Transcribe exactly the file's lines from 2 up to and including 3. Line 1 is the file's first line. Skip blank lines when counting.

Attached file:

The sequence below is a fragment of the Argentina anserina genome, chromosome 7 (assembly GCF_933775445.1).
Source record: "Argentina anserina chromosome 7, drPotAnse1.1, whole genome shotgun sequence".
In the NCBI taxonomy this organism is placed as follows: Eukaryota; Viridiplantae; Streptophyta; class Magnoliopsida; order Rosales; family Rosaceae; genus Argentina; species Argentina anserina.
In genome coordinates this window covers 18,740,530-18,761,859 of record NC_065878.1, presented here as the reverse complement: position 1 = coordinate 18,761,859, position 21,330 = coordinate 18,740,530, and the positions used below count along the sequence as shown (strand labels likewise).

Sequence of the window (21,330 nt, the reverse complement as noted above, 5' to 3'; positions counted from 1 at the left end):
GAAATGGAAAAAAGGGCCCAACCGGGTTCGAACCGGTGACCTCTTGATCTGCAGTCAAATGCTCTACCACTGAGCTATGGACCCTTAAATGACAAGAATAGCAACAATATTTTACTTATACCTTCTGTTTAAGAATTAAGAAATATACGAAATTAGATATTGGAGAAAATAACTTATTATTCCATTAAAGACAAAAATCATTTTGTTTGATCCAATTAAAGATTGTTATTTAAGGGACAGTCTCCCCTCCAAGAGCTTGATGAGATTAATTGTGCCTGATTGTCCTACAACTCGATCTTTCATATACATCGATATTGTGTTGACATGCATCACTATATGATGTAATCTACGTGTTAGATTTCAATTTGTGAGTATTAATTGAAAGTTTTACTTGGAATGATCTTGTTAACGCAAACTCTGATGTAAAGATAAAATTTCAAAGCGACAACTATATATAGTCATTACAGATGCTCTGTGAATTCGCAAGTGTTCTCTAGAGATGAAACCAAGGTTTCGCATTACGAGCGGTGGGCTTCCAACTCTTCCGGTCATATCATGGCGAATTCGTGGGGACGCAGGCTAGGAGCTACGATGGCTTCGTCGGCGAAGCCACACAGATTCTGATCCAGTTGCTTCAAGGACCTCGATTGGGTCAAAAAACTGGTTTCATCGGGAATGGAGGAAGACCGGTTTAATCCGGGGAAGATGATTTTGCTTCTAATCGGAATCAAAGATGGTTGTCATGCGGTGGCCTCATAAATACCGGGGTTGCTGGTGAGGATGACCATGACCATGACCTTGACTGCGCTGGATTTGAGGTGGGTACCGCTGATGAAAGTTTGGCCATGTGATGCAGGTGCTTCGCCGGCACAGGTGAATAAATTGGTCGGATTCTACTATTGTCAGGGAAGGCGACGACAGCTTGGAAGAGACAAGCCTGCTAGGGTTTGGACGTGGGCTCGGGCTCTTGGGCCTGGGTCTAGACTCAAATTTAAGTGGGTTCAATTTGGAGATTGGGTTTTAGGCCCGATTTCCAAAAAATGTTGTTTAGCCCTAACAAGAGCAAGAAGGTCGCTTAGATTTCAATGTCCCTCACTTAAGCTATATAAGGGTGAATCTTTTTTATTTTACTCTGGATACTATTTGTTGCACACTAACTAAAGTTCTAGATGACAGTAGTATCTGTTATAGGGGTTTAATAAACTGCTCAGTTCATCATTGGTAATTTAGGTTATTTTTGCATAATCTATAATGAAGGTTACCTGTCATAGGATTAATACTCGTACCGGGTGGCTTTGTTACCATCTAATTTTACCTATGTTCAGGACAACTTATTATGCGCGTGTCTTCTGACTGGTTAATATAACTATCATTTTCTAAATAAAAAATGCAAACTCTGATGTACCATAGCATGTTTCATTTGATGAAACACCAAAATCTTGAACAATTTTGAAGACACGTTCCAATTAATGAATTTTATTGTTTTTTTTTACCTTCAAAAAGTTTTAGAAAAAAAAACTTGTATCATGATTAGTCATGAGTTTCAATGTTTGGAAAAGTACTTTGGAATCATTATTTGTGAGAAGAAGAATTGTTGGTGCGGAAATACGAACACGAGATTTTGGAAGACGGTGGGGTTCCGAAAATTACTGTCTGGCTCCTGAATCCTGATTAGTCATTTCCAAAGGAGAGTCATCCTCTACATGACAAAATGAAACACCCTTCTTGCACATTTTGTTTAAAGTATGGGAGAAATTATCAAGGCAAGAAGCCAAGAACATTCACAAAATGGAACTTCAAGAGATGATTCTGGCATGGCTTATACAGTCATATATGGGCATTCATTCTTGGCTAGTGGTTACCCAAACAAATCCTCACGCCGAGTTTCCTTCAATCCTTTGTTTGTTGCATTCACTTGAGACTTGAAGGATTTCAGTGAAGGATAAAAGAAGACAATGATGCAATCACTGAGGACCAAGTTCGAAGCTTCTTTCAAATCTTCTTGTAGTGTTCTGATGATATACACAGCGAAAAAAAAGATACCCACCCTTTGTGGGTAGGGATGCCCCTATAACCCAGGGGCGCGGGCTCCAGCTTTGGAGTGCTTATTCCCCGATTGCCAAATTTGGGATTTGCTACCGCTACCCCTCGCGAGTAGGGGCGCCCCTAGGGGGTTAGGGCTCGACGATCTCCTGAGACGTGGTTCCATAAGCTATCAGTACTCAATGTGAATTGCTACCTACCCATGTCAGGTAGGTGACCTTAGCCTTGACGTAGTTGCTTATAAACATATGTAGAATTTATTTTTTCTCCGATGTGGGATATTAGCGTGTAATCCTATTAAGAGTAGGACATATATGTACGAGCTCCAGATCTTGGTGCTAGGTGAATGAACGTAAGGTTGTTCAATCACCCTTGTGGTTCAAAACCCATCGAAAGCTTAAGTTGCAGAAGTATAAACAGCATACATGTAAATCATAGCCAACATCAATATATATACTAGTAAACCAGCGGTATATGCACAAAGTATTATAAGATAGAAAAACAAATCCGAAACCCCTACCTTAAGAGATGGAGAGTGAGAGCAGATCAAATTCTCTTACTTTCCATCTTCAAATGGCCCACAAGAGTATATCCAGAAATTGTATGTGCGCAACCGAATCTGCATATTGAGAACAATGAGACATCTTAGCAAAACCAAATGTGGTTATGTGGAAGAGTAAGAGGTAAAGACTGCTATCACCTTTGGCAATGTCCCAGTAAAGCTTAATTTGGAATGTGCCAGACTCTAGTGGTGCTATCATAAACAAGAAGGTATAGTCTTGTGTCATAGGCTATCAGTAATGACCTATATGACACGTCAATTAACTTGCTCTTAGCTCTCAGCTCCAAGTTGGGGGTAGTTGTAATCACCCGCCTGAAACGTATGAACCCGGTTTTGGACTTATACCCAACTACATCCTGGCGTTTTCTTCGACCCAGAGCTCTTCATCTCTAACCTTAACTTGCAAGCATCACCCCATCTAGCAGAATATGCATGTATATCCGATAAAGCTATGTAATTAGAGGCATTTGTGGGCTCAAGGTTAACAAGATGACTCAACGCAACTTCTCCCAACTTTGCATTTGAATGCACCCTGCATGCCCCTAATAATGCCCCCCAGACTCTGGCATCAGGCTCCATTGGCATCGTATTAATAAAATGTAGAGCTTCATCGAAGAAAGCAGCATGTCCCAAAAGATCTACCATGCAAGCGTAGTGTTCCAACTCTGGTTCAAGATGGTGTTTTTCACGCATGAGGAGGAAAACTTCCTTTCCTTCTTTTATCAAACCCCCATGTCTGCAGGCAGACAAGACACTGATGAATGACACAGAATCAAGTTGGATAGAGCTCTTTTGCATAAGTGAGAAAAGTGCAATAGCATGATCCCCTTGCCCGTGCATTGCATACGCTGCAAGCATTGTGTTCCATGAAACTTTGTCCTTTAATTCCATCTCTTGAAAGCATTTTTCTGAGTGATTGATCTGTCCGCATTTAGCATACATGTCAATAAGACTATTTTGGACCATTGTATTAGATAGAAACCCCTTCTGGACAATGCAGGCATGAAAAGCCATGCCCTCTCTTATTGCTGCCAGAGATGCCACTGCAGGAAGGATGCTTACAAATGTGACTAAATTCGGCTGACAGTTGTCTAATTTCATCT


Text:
Source record: "Argentina anserina chromosome 7, drPotAnse1.1, whole genome shotgun sequence".
In the NCBI taxonomy this organism is placed as follows: Eukaryota; Viridiplantae; Streptophyta; class Magnoliopsida; order Rosales; family Rosaceae; genus Argentina; species Argentina anserina.